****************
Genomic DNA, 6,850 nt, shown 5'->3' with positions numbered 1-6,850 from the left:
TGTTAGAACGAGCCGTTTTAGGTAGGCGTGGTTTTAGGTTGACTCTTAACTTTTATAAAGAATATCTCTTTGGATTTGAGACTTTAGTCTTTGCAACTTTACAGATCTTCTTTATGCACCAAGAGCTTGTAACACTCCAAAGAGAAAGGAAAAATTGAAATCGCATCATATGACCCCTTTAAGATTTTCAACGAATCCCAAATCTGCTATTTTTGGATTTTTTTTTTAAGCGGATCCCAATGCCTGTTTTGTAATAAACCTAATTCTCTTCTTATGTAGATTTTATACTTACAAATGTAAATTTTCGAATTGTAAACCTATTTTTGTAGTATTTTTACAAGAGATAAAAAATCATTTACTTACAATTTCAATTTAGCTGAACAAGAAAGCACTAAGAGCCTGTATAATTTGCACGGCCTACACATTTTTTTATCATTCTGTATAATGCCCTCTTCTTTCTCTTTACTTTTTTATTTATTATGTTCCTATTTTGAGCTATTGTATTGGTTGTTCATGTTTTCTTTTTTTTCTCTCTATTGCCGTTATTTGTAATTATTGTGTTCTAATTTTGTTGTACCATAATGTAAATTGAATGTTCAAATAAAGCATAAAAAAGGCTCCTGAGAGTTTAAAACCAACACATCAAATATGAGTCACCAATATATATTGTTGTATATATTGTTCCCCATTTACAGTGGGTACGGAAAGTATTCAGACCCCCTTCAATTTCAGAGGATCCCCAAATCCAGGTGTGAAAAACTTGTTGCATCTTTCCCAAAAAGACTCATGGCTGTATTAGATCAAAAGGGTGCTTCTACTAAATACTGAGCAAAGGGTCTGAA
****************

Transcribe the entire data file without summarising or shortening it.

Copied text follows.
Genomic DNA, 6,850 nt, shown 5'->3' with positions numbered 1-6,850 from the left:
TGTTAGAACGAGCCGTTTTAGGTAGGCGTGGTTTTAGGTTGACTCTTAACTTTTATAAAGAATATCTCTTTGGATTTGAGACTTTAGTCTTTGCAACTTTACAGATCTTCTTTATGCACCAAGAGCTTGTAACACTCCAAAGAGAAAGGAAAAATTGAAATCGCATCATATGACCCCTTTAAGATTTTCAACGAATCCCAAATCTGCTATTTTTGGATTTTTTTTTTAAGCGGATCCCAATGCCTGTTTTGTAATAAACCTAATTCTCTTCTTATGTAGATTTTATACTTACAAATGTAAATTTTCGAATTGTAAACCTATTTTTGTAGTATTTTTACAAGAGATAAAAAATCATTTACTTACAATTTCAATTTAGCTGAACAAGAAAGCACTAAGAGCCTGTATAATTTGCACGGCCTACACATTTTTTTATCATTCTGTATAATGCCCTCTTCTTTCTCTTTACTTTTTTATTTATTATGTTCCTATTTTGAGCTATTGTATTGGTTGTTCATGTTTTCTTTTTTTTCTCTCTATTGCCGTTATTTGTAATTATTGTGTTCTAATTTTGTTGTACCATAATGTAAATTGAATGTTCAAATAAAGCATAAAAAAGGCTCCTGAGAGTTTAAAACCAACACATCAAATATGAGTCACCAATATATATTGTTGTATATATTGTTCCCCATTTACAGTGGGTACGGAAAGTATTCAGACCCCCTTCAATTTCAGAGGATCCCCAAATCCAGGTGTGAAAAACTTGTTGCATCTTTCCCAAAAAGACTCATGGCTGTATTAGATCAAAAGGGTGCTTCTACTAAATACTGAGCAAAGGGTCTGAA